Individuals, foundations honored for support of USU's Jon M. Huntsman School of Business
Jeffrey D. Allred, Deseret News
SALT LAKE CITY — Emily Howe knows where she'll be attending college this fall.
"One-hundred percent," the Bountiful High School senior said of her decision to attend Utah State University.
Howe plans to study accounting and international business at Utah State's Jon M. Huntsman School of Business, and she has applied to join the Huntsman Scholar Program, the school's undergraduate business honors program.
"I knew the undergraduate program was the best," she said, "and I saw what they put into their students and how much one-on-one time they gave them and the opportunity they gave them."
Howe was among the dozens who gathered Friday at the Huntsman Corp. headquarters to honor industry leaders and foundations for the $60 million in donations to the Huntsman School of Business over the past seven years.
Jeffrey D. and Bonnie Clark, the George S. and Dolores Doré Eccles Foundation, Kem and Carolyn Gardner, Dell Loy and Lynnette Hansen, the Call Family Foundation, the Larry H. and Gail Miller Family Foundation, O.C. Tanner Co., Young-Chul and Mira Hong, and Duane and Marci Shaw were inducted into the Juniper Society — a elite group of those who donated $1 million to $10 million.
The Huntsman Foundation was also recognized for its donations of more than $25 million and was inducted into the Society of 1888, an honor reserved for those who have given more than $10 million.
"In order to really build excellence in a place, you have to have resources," USU President Stan Albrecht said, noting the need for excellent facilities and faculty to attract outstanding students.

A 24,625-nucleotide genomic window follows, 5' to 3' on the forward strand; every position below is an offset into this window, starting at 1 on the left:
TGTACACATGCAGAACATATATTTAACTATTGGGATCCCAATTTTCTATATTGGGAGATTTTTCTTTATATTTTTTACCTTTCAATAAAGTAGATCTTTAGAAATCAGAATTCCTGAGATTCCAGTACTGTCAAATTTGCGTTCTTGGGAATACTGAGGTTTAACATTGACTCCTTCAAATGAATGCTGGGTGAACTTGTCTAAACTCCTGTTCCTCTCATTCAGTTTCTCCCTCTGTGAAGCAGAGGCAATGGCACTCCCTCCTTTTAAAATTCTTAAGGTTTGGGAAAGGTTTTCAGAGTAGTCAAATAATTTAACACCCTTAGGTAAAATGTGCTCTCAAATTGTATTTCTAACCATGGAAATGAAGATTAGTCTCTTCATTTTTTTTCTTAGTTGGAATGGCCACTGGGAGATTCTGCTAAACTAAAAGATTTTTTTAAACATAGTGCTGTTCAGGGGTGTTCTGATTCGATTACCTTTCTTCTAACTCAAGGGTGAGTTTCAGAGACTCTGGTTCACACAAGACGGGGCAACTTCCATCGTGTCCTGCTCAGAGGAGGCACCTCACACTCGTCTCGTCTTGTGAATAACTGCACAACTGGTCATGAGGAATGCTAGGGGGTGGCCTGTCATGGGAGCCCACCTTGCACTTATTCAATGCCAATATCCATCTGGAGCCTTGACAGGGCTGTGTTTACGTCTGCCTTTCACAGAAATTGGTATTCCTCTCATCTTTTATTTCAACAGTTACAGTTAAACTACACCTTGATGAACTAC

"This giving that's reflected in this group of individuals is allowing us to build on all three of those areas, which is really huge for our future as an institution," Albrecht said.
Douglas D. Anderson, dean of the Jon M. Huntsman School of Business, described the donations as "absolutely transformative."
"We're so deeply grateful, especially to Jon and Karen Huntsman for believing in us," Anderson said. "They've really enabled us to dream big and to aspire together toward excellence."
A portion of the donations will go to the new Huntsman Hall, a $42 million, 117,000-square-foot building with 21 classrooms and 21 student meeting rooms that is expected to open in the fall of 2015.
Anderson said Huntsman Hall will focus primarily on student success and work in tandem with the business building to "give us a facility that will really be literally second to none."
Despite rivalry on the football field or basketball court, Anderson said where education is concerned, all of the universities in Utah are "working on the same mission."
"We're trying to create great opportunities for all the young men and women in the state," he said.
Howe said the donations demonstrated just how much others give to create the best opportunity for her as an incoming student.
"These people believe in us, and so I need to try my hardest to get where I want to be," she said. "It makes me want to try a little harder. It makes me want to go sit on the front row and take advantage of every opportunity that they're giving me."
"We're finding students are making decisions to come to Utah State now because of this," Albrecht said. "We're finding that we're attracting faculty from the very best universities in America because they want to be part of something that is growing, that is succeeding."
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